Vegas can be the most fun place on earth to visit if you do it right. Without a spot of careful planning, you could end up hitting town when it’s too hot, too expensive, or too crowded. Here’s our guide to doing Vegas, and doing it right.
Avoid Summer, Unless You’re a Poker Player
Vegas, during the summer months, is hot. It’s so hot, in fact, that you could lie down on the Strip and fry an egg on your face. Or pop it in your mouth and poach it. Or put it in your shoe with white sauce and cheese to make a soufflé.
You get the picture: Vegas is very, very hot. And eggs are very, very versatile.
The only real reason to visit Vegas any time from June to August, then, is if you’re playing in the World Series of Poker, in which case you should not attempt to trade the air-conditioned cocoon that is the RIO All-Suites Hotel and Casino for the baking desert heat outside. Of course, if you’re as mad about poker as we are, you probably won’t want to.
With 68 events across a month and a half, from the end of May to mid-July, the WSOP is poker’s Big Dance, a heaving fandango of poker that every fan of the game must see and participate in at least once in their life.
And it’s never been a better time to visit for the recreational player. The WSOP has begun to introduce more and more affordable low-to-medium buy-in events, in order to beef up the numbers.
Of course, after several days of not leaving the RIO, you will start to feel you’ve been living in a moon base, thanks to all the artificial light and the sugary oxygen they pump into the atmosphere to (allegedly) keep you awake.
This is simply part and parcel of the WSOP experience. If it gets too much, though, we suggest you head to the Voodoo Rooftop Nightclub and Lounge, an open-air club right at the top of the RIO for some fresh air, cocktails and stunning views of the city at night.
Spring / Fall Wins
The best times to Visit Vegas, then, are from March to May or from September to November when the weather is pleasant, not oppressive. This will give you the chance to stroll along the Strip or check out the gaudy delights of Fremont Street and its slightly hipper environs at your leisure and allow you to really discover the city.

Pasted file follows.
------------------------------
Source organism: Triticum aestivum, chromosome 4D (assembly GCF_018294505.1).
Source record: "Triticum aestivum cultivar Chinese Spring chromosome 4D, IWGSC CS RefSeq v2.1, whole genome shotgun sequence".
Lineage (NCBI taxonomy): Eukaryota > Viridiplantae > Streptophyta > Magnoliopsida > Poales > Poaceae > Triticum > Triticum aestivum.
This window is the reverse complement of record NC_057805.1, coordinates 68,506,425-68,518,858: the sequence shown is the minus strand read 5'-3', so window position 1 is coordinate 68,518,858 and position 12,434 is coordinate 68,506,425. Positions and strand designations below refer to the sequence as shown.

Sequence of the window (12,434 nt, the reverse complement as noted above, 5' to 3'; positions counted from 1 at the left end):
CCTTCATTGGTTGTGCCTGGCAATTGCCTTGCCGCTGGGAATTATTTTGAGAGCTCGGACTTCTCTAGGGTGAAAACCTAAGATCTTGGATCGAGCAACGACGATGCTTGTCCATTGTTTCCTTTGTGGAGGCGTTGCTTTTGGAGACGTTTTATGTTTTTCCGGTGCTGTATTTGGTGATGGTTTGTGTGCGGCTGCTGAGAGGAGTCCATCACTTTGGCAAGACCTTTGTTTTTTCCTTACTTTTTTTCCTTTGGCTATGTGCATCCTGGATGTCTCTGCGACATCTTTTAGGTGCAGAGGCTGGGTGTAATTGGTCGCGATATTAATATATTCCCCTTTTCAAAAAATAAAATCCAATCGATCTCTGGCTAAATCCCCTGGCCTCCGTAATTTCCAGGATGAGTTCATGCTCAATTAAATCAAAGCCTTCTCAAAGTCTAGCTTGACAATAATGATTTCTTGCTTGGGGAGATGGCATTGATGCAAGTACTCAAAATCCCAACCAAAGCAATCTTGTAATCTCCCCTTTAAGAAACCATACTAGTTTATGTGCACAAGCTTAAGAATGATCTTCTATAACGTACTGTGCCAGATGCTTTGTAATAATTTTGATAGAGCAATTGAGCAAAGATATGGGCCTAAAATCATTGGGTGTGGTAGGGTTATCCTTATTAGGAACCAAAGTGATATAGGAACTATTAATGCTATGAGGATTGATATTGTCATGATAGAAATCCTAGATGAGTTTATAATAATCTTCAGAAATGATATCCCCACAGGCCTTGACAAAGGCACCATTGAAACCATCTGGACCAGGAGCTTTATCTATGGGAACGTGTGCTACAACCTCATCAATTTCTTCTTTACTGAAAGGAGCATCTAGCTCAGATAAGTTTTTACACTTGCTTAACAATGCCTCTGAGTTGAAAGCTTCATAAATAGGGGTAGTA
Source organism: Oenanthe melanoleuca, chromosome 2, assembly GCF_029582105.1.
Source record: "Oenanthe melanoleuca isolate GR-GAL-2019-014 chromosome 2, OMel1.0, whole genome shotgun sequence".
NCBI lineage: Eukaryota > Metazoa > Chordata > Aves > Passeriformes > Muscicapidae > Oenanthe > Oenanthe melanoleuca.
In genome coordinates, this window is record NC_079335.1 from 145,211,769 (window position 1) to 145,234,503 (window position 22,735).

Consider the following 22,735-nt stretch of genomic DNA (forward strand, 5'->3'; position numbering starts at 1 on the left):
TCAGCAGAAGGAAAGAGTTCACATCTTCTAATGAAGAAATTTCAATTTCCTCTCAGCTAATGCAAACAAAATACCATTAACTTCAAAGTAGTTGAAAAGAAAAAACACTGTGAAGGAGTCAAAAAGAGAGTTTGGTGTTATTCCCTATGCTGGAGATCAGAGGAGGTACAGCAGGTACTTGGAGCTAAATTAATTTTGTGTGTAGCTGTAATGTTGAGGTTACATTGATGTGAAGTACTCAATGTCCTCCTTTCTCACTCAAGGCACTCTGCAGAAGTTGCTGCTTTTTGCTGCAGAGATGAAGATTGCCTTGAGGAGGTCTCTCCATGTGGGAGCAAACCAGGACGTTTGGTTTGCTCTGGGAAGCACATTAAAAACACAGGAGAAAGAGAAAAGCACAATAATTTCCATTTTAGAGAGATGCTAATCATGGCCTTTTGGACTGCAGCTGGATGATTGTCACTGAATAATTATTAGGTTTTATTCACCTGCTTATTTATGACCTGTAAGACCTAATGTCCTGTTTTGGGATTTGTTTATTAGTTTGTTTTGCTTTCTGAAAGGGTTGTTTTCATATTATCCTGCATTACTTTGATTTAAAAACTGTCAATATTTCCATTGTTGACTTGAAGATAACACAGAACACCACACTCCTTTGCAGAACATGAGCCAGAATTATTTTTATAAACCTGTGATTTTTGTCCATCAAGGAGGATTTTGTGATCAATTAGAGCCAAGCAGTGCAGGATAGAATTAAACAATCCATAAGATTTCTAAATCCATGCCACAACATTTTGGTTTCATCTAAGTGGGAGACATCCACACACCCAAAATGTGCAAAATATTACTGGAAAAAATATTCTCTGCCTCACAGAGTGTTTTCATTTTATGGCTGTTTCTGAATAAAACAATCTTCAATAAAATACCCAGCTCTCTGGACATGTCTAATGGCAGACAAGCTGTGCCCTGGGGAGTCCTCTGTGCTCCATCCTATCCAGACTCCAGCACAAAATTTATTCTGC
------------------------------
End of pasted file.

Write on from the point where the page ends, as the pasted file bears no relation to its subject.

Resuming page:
Some of the events on the city’s spring schedule include Vegas Uncork’d (May), an annual food and wine festival, as well as Rockabilly music festival, Viva Las Vegas (April). There’s also carnival, rodeo and music at the Clark County fair and Rodeo (April), and for petrol heads, the Vegas NASCAR Weekend (March).
Visitors in the fall, meanwhile, can check out the Las Vegas Greek Food Festival in September, while October is all about the bikers, with rock concerts and demo runs and general partying all over town at the Las Vegas Bike Fest.
Break with Convention
Vegas hosts hundreds on conventions each year, and these can cost the price of rooms to rise suddenly. Be sure to do your homework in advance, just to make sure the National Grocers Association hasn’t swarmed into town on the week of your visit. Not only might your room be more expensive but the Strip will be crawling with drunk men in suits talking loudly about broccoli.
Go in the Week
Remember, if you’re planning a short trip it’s much cheaper to visit in the week because room rates can actually double in price at the weekends. Staying from Tuesday to Thursday will be cheaper by far than visiting at the weekend, and, since this is the city that never stops partying, it’s not like Vegas is dead during the week. Money saved rooms can be spent sampling the city’s awesome restaurants and nightlife, or you could put it all on black and cross your fingers.
New Year’s Eve
Of course, Vegas is at its craziest on New Year’s Eve, and since it’s already the craziest city on God’s earth, that statement may be exciting or alarming to you, depending on your disposition.
On New Year’s Eve, the entire Strip is shut down to traffic and becomes one giant party of around 300,000 people. At midnight, the casinos unleash a giant choreographed fireworks display. Meanwhile inside the casinos, nightclubs are packed with celebrities and partygoers, and maybe even representatives of the National Grocer’s Association, freaking out on their night off. Book early to avoid disappointment.